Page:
Tuesday, April 26, 2011

The hook

I bet you thought I would blog about Harry Potter and the Forbidden Journey.  And I will, but this post occurred to me at 30,000 feet and so I'm going with it first.  Might be good, might be oxygen deprived drivel.  I visited my friend's parents this past week in Florida and my friend's mom is a regular reader of my blog.  I do have a small but devoted following of about 20, mostly friends and family.  I'm OK with the fact that my blog never caught fire like The Huffington Post.  Really what would I do with 315 million dollars anyway?

She said, "You're a fantastic writer and you have a book already written.  Memoirs are in!"  And yet I still don't see it.  Maybe someday, but right now I prefer belly aching about the relevance of my blog in my post-apocalyptic "I have to get up and go to work again?" state of mind.  I'm hanging on by my fingernails to keep my life orderly and calm, which is how I like it these days.  Sunday nights not having done my homework yet...ugh, that lifestyle, while seemingly embraced by me at every stage of my life, has actually never made me happy.  I just can't go back to the seven foot high pile of laundry, the chore laden weekends and hot dogs twice a week for dinner as was customary of my family life coupled with a full time job ten years ago.  It was de rigueur when I was younger, skinnier and cuter but middle aged women who don't have their lives together is just tragic.  Must.maintain.order.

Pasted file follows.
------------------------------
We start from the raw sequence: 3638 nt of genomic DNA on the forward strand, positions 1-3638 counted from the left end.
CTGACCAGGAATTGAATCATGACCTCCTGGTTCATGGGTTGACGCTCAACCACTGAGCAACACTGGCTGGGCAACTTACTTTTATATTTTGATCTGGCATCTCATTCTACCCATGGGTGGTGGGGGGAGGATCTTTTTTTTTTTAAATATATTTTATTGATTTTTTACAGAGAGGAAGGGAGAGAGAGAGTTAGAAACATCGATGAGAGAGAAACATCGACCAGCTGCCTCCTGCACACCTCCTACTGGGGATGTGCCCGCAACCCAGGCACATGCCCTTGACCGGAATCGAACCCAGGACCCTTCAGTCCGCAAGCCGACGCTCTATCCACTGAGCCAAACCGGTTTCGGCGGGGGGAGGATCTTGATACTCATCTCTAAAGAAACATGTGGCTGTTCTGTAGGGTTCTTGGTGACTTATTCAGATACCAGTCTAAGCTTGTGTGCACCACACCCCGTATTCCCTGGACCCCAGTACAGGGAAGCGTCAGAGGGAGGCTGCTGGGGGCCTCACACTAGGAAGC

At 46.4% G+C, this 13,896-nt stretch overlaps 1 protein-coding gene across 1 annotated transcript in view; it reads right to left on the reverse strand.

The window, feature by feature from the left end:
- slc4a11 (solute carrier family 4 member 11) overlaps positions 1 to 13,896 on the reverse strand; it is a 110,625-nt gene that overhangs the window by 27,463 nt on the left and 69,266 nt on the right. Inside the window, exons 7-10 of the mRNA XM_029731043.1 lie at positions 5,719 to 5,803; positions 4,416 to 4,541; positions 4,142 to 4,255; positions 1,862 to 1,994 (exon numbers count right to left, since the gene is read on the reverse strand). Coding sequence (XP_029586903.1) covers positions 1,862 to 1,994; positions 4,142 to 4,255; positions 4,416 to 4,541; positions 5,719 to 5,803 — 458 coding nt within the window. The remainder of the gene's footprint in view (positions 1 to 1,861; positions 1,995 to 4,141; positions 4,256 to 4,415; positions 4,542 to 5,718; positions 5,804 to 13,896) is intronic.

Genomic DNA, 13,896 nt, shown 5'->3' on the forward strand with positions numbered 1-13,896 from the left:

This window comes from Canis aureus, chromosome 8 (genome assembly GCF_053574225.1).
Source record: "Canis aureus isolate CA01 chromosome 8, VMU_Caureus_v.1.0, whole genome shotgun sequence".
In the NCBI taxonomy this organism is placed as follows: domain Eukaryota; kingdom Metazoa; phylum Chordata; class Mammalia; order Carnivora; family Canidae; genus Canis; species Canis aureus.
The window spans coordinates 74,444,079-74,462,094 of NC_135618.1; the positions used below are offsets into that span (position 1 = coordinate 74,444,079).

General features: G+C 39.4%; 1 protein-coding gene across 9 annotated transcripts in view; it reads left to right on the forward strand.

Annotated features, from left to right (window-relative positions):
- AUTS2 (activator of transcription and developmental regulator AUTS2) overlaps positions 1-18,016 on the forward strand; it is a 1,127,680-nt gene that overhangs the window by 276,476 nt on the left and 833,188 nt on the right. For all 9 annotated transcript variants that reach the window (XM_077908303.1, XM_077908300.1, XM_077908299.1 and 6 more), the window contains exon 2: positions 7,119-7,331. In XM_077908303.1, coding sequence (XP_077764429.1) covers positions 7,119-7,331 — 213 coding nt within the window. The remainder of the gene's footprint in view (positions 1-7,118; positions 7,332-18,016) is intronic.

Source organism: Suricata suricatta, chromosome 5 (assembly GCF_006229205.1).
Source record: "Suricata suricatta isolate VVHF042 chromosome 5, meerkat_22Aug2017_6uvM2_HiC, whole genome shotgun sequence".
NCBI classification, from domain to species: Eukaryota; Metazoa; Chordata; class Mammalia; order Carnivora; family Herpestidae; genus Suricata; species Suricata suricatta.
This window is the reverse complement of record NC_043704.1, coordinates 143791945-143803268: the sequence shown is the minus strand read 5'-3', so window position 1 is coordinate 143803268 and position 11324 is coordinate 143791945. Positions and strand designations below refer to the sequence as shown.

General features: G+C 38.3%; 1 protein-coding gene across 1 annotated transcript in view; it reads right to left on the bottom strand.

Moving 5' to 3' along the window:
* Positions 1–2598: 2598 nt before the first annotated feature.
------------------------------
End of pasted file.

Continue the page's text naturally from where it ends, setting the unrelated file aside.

Qualifications for writing a memoir surely include some formal training somewhere.  I'll admit to higher education, good fundies from expert teachers, good instincts and a good sense of humor...those are scant credentials I've got to hang my writing hat on--ending a sentence with a preposition aside.  And unlike Sedaris, Burroughs, Wells, McCourt, I don't have the hook of an amazingly colorful past.  Sure I've got the alcoholics, the slightly checked out parents (benignly so), the seventies, the youthful indiscretions and the European travel stories.  I also have a firm grip on reality and the dynamic duo of my funniness, self loathing and sloth.  I know myself and I'm willing to talk truthfully about it.  That point alone seems valuable enough to keep blogging if only to help a friend take the pressure off of herself on a hard day. But reading blogs is a fading ritual for Internet readers, like waiting for holds at the library (really people?  have you heard of the Kindle?) and actually blogs were a dying bird even as I took mine up. Twitter is where it's at.  It's been fun and interesting being a part of a social media fad on the Internet and in the end maybe one of my grand kids will write a book report about her granny the blogger back in "aught 7".  Who knows if any of it will even be here in ten years and what will replace it?

So what would be the hook of my memoir if I wrote one?  As I sat on the beach this past week and my brain was re energized by Vitamin D, my muse finally came to me!  Because as I try to juggle work, kids growing up and going to college and the maintenance of my house and what little of my sanity remains, the one thing I am sure of is that I love to tell a story and edit it for the reader's pleasure but I simply cannot f*cking do this while my family peppers me on the quarter hour with inane questions like, "Did you wash my sliding shorts?"